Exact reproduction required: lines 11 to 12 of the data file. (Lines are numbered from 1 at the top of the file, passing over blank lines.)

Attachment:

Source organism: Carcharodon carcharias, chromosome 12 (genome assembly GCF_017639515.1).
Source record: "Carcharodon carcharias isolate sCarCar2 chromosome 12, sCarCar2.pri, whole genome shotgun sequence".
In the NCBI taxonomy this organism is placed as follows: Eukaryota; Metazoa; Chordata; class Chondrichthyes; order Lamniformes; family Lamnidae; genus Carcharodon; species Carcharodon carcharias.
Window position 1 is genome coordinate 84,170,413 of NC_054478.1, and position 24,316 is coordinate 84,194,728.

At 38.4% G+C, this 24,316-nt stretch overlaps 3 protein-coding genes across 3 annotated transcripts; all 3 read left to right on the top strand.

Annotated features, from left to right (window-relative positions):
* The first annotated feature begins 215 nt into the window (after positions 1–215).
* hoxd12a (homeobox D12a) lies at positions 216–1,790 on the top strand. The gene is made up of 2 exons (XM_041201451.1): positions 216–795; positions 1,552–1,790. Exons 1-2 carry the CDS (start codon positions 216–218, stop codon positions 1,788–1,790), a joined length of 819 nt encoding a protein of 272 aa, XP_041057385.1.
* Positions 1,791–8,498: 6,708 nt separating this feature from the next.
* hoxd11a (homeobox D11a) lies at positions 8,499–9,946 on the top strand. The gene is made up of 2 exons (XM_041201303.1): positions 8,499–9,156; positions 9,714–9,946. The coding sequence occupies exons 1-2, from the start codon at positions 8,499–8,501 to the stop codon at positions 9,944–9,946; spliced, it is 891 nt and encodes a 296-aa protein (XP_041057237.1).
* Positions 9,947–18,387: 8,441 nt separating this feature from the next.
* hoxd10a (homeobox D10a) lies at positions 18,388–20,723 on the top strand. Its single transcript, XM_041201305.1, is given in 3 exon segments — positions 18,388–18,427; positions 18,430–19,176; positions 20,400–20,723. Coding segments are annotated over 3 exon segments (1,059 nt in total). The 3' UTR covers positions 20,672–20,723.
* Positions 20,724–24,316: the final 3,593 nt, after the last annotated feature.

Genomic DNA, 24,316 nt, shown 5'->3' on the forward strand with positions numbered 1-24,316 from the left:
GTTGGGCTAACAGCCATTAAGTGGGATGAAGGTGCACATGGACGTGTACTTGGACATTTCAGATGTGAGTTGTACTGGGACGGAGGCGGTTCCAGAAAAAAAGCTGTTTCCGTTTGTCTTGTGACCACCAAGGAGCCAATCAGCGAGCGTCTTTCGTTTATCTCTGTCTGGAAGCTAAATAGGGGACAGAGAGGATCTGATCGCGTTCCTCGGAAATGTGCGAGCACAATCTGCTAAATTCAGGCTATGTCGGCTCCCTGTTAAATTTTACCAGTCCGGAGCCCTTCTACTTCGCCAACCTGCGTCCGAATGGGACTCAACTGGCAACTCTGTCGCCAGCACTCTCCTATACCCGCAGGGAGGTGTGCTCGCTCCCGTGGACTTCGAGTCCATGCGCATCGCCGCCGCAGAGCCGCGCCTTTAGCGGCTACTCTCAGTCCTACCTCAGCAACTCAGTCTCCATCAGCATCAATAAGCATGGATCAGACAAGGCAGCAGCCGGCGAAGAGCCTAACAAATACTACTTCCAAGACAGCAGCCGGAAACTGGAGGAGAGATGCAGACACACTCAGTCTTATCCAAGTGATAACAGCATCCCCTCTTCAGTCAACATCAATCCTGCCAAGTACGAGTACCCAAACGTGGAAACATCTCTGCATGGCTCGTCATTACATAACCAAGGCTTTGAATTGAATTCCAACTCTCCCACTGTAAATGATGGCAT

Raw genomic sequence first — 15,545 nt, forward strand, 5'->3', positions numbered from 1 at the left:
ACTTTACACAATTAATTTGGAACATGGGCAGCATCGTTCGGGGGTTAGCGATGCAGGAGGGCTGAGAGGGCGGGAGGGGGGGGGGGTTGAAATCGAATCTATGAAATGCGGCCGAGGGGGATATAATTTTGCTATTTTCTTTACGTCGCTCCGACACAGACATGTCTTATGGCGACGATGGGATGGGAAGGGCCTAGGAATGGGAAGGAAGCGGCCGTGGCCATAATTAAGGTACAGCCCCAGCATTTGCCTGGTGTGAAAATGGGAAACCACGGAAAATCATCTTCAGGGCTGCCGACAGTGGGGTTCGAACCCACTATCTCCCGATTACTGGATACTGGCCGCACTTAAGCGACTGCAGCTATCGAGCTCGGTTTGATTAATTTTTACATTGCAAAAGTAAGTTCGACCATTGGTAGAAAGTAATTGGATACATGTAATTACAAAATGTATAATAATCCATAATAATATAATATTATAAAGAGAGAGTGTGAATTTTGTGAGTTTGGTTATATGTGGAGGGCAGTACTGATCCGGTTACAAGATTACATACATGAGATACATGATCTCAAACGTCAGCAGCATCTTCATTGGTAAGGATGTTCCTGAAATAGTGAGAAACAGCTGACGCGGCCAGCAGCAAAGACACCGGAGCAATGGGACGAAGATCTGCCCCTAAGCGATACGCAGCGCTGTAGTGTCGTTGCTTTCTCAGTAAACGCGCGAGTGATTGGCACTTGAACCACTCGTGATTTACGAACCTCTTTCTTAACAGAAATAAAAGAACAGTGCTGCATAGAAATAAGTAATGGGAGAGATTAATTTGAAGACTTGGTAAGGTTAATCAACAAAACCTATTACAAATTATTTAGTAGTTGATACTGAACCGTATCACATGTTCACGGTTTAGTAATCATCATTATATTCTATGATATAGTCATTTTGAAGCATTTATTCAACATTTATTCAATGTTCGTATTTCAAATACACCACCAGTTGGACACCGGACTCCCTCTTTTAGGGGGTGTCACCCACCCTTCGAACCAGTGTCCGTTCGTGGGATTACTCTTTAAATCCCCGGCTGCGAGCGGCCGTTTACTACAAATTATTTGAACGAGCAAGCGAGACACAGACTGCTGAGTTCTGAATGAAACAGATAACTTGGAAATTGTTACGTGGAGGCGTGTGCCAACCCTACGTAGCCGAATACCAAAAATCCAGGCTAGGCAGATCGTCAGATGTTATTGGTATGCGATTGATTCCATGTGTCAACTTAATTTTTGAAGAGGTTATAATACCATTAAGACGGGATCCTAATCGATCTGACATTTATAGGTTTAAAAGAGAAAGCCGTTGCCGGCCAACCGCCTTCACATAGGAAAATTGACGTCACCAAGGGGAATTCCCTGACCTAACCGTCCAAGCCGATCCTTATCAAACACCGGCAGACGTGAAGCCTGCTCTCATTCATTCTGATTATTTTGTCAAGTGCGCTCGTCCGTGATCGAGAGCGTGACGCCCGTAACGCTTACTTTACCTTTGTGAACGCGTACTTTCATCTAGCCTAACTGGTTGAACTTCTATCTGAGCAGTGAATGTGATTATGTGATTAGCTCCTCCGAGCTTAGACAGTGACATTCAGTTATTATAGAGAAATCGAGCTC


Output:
* Positions 9,947–18,387: 8,441 nt separating this feature from the next.
* hoxd10a (homeobox D10a) lies at positions 18,388–20,723 on the top strand. Its single transcript, XM_041201305.1, is given in 3 exon segments — positions 18,388–18,427; positions 18,430–19,176; positions 20,400–20,723. Coding segments are annotated over 3 exon segments (1,059 nt in total). The 3' UTR covers positions 20,672–20,723.